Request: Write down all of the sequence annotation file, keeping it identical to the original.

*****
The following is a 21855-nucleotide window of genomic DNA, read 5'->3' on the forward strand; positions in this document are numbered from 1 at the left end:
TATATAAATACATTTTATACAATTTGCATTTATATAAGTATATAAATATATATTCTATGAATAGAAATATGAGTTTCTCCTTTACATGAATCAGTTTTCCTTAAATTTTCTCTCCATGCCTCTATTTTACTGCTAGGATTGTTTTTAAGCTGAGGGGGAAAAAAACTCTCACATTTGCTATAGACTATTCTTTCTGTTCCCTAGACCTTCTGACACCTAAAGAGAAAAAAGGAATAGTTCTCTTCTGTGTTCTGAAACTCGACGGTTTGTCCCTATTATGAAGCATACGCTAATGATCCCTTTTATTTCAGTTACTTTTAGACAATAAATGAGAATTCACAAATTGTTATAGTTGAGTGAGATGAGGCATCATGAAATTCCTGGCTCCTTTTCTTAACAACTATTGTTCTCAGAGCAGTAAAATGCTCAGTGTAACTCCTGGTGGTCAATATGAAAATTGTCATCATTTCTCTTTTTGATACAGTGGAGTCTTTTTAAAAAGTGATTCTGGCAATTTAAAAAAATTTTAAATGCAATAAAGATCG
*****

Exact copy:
The following is a 21855-nucleotide window of genomic DNA, read 5'->3' on the forward strand; positions in this document are numbered from 1 at the left end:
TATATAAATACATTTTATACAATTTGCATTTATATAAGTATATAAATATATATTCTATGAATAGAAATATGAGTTTCTCCTTTACATGAATCAGTTTTCCTTAAATTTTCTCTCCATGCCTCTATTTTACTGCTAGGATTGTTTTTAAGCTGAGGGGGAAAAAAACTCTCACATTTGCTATAGACTATTCTTTCTGTTCCCTAGACCTTCTGACACCTAAAGAGAAAAAAGGAATAGTTCTCTTCTGTGTTCTGAAACTCGACGGTTTGTCCCTATTATGAAGCATACGCTAATGATCCCTTTTATTTCAGTTACTTTTAGACAATAAATGAGAATTCACAAATTGTTATAGTTGAGTGAGATGAGGCATCATGAAATTCCTGGCTCCTTTTCTTAACAACTATTGTTCTCAGAGCAGTAAAATGCTCAGTGTAACTCCTGGTGGTCAATATGAAAATTGTCATCATTTCTCTTTTTGATACAGTGGAGTCTTTTTAAAAAGTGATTCTGGCAATTTAAAAAAATTTTAAATGCAATAAAGATCG